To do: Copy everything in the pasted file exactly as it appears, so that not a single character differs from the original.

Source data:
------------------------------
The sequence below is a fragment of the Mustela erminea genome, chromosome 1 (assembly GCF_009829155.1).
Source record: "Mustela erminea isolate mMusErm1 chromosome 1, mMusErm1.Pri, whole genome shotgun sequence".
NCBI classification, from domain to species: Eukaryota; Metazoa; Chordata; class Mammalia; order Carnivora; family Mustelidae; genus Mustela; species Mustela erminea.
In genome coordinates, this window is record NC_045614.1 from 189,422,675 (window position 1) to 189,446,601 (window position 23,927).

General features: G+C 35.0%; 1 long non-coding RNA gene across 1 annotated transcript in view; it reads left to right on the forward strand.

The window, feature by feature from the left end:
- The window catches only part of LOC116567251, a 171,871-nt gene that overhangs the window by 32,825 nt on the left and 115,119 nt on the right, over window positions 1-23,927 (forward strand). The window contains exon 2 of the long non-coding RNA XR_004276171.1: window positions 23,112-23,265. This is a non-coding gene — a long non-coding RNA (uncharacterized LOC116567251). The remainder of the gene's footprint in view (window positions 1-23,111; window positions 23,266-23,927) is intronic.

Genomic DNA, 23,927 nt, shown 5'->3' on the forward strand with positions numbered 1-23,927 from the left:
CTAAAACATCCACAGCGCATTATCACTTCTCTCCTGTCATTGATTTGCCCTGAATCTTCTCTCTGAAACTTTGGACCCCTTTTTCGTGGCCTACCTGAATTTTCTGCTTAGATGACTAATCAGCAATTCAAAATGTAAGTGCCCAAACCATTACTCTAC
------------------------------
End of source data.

The sequence below is a fragment of the Mustela erminea genome, chromosome 1 (assembly GCF_009829155.1).
Source record: "Mustela erminea isolate mMusErm1 chromosome 1, mMusErm1.Pri, whole genome shotgun sequence".
NCBI classification, from domain to species: Eukaryota; Metazoa; Chordata; class Mammalia; order Carnivora; family Mustelidae; genus Mustela; species Mustela erminea.
In genome coordinates, this window is record NC_045614.1 from 189,422,675 (window position 1) to 189,446,601 (window position 23,927).

General features: G+C 35.0%; 1 long non-coding RNA gene across 1 annotated transcript in view; it reads left to right on the forward strand.

The window, feature by feature from the left end:
- The window catches only part of LOC116567251, a 171,871-nt gene that overhangs the window by 32,825 nt on the left and 115,119 nt on the right, over window positions 1-23,927 (forward strand). The window contains exon 2 of the long non-coding RNA XR_004276171.1: window positions 23,112-23,265. This is a non-coding gene — a long non-coding RNA (uncharacterized LOC116567251). The remainder of the gene's footprint in view (window positions 1-23,111; window positions 23,266-23,927) is intronic.

Genomic DNA, 23,927 nt, shown 5'->3' on the forward strand with positions numbered 1-23,927 from the left:
CTAAAACATCCACAGCGCATTATCACTTCTCTCCTGTCATTGATTTGCCCTGAATCTTCTCTCTGAAACTTTGGACCCCTTTTTCGTGGCCTACCTGAATTTTCTGCTTAGATGACTAATCAGCAATTCAAAATGTAAGTGCCCAAACCATTACTCTAC